I am an evangelical Protestant, and I make no apologies for that. I feel that the full range of biblical truth is best found in evangelical Protestantism. Sure, no one church or denomination (or Christian for that matter) has all the truth. We all see through a glass darkly. We all are on a theological journey. We all have some things wrong.
But I find no reason thus far (having been a Christian now for 46 years) to consider leaving my theological tent. Yet I have many Catholic friends, and every once in a while they will ask me why I am not a Catholic. They seem puzzled that I am not, and think I am somehow really missing out.
As an example, just today I received a lengthy comment on this from a concerned Catholic. It began with these words: “Hi Bill, I follow you on facebook and appreciate much of what you write. What I can’t get my head around is why you are not yet Roman Catholic? What is it that is stopping you?”
I often get questions like this. While I was in the process of answering this person, my comment became longer and longer. So I figured I might as well turn it into a full-fledged article, something I can refer folks to when I am next asked the same question. Thus this article.
Let me begin by stating something I want everyone to understand – and hopefully respect. This is a crucial point, so if you don’t get this, then please do not even think about coming back here with a reply. My initial point on all this is found in the next three paragraphs. Perhaps I better put them in italics so people get it!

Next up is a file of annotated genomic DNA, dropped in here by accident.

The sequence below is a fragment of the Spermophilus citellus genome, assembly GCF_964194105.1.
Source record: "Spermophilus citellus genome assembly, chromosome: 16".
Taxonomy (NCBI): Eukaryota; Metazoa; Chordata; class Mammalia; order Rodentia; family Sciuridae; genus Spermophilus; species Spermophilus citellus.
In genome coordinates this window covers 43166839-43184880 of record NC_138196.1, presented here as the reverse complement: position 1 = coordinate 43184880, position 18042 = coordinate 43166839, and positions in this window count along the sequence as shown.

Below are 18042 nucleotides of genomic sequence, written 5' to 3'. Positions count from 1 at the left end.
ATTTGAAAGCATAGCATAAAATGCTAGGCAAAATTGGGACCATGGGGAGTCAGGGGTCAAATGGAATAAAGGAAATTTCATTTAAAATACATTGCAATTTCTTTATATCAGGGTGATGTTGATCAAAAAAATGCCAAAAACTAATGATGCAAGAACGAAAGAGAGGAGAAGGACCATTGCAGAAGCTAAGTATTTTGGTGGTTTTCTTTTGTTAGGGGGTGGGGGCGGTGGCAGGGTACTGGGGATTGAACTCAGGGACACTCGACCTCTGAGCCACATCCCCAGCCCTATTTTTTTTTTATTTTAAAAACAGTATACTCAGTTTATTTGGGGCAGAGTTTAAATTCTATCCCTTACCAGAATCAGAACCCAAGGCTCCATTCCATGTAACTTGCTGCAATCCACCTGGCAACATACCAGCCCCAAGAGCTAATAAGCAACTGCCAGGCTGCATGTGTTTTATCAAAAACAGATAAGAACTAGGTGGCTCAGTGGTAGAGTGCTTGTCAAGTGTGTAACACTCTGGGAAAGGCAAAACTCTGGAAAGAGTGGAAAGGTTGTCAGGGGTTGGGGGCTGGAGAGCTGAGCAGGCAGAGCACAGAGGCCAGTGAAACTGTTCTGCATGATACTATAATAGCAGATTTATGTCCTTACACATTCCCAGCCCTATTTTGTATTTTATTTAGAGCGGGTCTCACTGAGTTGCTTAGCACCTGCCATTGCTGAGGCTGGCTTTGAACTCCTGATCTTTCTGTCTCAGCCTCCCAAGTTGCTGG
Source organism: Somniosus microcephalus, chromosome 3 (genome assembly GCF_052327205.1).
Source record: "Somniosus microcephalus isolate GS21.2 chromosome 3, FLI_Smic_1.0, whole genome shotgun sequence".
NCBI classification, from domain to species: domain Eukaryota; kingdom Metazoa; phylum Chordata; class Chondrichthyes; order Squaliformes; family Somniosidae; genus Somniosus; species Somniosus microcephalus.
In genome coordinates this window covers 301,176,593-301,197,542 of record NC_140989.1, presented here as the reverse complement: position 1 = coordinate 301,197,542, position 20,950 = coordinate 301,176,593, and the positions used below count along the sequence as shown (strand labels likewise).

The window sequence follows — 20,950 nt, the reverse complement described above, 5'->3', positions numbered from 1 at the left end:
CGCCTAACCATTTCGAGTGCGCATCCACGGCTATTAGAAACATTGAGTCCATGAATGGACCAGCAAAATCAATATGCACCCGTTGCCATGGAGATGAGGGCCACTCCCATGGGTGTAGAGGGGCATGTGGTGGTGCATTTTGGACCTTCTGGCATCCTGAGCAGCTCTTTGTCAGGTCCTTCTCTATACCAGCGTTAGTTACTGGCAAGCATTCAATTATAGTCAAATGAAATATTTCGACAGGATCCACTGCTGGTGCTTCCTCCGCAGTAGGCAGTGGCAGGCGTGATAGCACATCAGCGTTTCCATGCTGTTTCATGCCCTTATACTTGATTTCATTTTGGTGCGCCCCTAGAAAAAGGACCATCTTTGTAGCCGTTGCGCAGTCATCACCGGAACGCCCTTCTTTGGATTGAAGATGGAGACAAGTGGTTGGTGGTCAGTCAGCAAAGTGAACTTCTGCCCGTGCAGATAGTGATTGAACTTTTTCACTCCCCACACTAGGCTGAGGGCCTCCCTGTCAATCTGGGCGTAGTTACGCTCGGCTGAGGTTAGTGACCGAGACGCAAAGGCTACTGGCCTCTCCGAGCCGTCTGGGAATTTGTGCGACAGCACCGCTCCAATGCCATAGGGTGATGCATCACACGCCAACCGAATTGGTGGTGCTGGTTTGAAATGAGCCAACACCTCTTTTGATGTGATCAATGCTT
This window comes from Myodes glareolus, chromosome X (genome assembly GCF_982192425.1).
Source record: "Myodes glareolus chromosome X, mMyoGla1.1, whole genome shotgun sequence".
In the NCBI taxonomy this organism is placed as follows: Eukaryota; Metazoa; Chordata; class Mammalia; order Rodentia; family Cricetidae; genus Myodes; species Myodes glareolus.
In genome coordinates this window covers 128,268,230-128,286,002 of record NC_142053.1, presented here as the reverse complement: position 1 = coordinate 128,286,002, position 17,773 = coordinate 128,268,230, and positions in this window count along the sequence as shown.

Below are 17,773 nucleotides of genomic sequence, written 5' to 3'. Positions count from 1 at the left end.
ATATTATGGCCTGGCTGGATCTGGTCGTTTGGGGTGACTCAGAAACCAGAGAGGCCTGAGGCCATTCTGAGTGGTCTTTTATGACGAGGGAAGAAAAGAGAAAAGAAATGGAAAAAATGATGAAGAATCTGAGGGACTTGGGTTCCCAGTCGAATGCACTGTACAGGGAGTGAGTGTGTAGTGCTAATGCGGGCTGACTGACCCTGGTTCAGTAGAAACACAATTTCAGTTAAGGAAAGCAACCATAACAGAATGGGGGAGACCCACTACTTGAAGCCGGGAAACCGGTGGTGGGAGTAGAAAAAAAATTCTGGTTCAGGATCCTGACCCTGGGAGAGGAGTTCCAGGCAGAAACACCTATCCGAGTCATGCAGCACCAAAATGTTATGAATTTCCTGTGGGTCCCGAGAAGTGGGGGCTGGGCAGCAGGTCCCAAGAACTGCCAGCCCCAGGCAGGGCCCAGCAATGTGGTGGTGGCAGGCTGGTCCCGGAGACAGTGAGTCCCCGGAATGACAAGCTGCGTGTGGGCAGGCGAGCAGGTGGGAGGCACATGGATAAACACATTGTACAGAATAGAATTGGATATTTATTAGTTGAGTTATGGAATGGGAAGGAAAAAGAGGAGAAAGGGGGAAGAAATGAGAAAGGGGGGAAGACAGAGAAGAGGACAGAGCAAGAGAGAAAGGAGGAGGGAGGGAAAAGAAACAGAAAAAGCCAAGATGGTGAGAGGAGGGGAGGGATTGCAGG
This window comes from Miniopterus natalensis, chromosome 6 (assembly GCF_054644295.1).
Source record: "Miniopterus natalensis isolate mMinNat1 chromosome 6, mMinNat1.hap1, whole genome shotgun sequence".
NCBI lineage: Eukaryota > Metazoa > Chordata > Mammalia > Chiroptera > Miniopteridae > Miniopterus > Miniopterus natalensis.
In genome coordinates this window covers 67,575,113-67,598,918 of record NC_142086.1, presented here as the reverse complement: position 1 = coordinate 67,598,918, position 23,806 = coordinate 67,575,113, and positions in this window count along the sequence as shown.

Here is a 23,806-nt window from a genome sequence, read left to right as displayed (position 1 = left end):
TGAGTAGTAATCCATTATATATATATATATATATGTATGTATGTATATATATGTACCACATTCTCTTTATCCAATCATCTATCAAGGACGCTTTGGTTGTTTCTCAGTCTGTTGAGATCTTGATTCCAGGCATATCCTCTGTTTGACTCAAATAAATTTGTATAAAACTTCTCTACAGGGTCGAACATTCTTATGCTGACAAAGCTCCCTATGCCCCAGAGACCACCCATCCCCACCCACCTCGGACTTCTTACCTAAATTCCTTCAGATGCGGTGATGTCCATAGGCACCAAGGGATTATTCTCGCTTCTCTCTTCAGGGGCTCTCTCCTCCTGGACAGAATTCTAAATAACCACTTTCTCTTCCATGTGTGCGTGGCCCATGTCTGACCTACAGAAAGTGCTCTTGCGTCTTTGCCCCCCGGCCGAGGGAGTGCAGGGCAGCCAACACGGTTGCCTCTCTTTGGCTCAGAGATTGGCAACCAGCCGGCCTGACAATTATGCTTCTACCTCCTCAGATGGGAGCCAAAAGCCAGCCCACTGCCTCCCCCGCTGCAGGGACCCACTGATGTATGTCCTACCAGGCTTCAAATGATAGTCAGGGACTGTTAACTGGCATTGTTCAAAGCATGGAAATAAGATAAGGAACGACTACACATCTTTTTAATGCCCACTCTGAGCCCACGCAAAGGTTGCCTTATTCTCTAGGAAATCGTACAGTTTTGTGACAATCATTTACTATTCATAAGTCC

I have long made it my policy not to allow my site to become a place where Protestants can bash Catholics, or Catholics bash Protestants. My many Catholic friends should know this by now (and my Protestant friends too!). I always hope people will abide by my wishes (but sadly some just cannot or will not).
There are plenty of places (including numerous websites, books, articles, conferences, etc.) where each side can make their case and critique the other, and it is not my intent or calling to repeat all that here. So if you want to yet again get into these sectarian battles, feel free – but not on my website thanks!
This just happens to be what God has called me to do. So if you don’t like it, then complain to God, not me. While I of course think theology is very important indeed, it has not been my God-given role thus far to repeat the endless debates that have transpired over the past 500 years on these matters. If that upsets you, no one is forcing you to come to my page!